throw new InvalidArgument(
            'This delivery requires a batch number.'
        );
    }

    // ...
}
  • Domain exceptions aren't always about validating the data the user provides. They often signal that something is about to happen that can't logically happen, like a state change that isn't allowed or conceptually possible. E.g. once an order has been cancelled, it shouldn't be possible to change its delivery address, because that makes no sense:
public function changeDeliveryAddress(...): void {
    if ($this->wasCancelled) {
        throw new InvalidState('You cannot change ...');
    }

    // ...
}
  • Exception messages may contain more information than you'd like to share with the user.
  • Validation errors often require internationalization (i18n). They need localization in the sense that numbers should be formatted according to the user's locale. Of course, they often need translation too. Exceptions aren't naturally usable for translation, because they contain special values hard-coded into their messages.
throw new InvalidArgument(
    'Product 21 has a stock level of 100, but this delivery has a quantity of 200.'
);

Translation needs a template message which will be translated, after which the variables it contains will be replaced by their real values.

So exceptions thrown to protect domain invariants are not validation messages all by themselves. They are there to prevent bad things from happening to your domain objects. They are not useful if what you want is talk back to the user. If you're looking for a dialogue with the user about what they're trying to achieve, you should be having it in a layer of the application that's closer to the user.

There are several options there:

  • You could make the user interface smarter and conveniently provide some validation errors while the user is still filling in a form, etc.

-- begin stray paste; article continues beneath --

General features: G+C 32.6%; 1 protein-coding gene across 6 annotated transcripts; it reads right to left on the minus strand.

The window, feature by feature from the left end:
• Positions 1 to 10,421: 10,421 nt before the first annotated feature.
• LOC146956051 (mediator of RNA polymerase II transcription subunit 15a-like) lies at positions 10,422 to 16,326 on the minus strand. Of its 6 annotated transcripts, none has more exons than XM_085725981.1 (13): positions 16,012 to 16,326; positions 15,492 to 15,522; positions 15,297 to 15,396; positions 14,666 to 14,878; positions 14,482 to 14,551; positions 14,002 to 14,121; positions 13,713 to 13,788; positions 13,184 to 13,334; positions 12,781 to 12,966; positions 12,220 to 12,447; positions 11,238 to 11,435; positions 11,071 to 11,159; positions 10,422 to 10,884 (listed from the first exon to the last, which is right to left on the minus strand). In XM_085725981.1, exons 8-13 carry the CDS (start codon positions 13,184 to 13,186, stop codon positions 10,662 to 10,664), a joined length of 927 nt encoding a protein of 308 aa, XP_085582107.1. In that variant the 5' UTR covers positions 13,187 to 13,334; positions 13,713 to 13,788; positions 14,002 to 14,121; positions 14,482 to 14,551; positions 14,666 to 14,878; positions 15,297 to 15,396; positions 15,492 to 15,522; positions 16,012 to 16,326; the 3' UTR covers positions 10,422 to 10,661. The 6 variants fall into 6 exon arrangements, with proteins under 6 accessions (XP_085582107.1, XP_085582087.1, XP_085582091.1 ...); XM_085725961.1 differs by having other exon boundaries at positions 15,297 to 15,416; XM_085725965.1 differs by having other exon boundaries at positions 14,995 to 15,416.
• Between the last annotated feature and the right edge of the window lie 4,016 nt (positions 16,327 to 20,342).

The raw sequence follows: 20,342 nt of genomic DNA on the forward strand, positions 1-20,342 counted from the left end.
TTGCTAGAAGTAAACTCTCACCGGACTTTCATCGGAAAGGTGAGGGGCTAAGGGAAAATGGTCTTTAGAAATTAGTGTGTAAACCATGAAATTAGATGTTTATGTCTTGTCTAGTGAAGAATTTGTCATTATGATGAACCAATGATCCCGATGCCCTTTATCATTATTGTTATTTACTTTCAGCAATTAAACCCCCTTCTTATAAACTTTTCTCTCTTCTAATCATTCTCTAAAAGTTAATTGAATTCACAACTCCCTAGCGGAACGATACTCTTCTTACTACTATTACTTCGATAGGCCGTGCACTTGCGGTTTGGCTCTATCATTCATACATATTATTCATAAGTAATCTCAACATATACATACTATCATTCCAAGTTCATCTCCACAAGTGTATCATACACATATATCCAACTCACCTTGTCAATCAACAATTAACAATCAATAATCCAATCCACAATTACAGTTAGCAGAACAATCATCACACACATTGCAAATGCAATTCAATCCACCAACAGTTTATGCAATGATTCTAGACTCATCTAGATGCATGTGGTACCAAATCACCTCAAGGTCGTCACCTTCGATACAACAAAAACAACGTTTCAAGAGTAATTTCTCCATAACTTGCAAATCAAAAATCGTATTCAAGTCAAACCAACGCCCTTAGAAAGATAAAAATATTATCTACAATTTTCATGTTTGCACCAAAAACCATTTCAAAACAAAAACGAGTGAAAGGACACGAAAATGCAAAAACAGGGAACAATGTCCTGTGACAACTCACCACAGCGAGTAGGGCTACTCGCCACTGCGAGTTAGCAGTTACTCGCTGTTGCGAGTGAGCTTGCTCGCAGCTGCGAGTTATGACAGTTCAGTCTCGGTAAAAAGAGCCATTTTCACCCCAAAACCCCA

• Once the user has submitted some data, you could validate it when you're inside the controller. If necessary, you could then update the view with validation errors.

Improving the UI to prevent backend exceptions

If everything looks good, it should not be necessary to rely on domain-level exceptions to warn the user about something they're doing wrong. The UI and the controller should be able to let the user safely reach their goal. Often, you'll need to make the UI just a little bit smarter, by providing it with some (backend) knowledge.

For example, if the UI has a delete button for deleting an order, pressing it will trigger a number of validation steps in the backend code to figure out whether or not the order can in fact be deleted. If you show a delete button to the user, and they click on it, wait for a few seconds, and only then find out that deleting is actually not allowed, they will be disappointed. You can prevent this disappointment, by doing the checks beforehand, when the page gets loaded. That way, you can tell the frontend whether or not to show the delete button in the first place.

Of course, the backend will still make the checks, but the chance that the user can't do what they want to do, will be quite small.

User-facing exceptions

In the project I'm currently working on, there is a sort of mixed-style exception in use: the so-called App_Exception. When such an exception bubbles up to the point where it would be rendered as a 500 Internal server error page, it will instead be converted to a user-friendly error message shown in the UI. It's often an application service or domain-level exception that's meant to reach the user - unlike all the other types of exceptions, I should add. These exceptions will be logged, but never shown to the user. App_Exception however has a translatable message, aiming to help the user figure out what's wrong.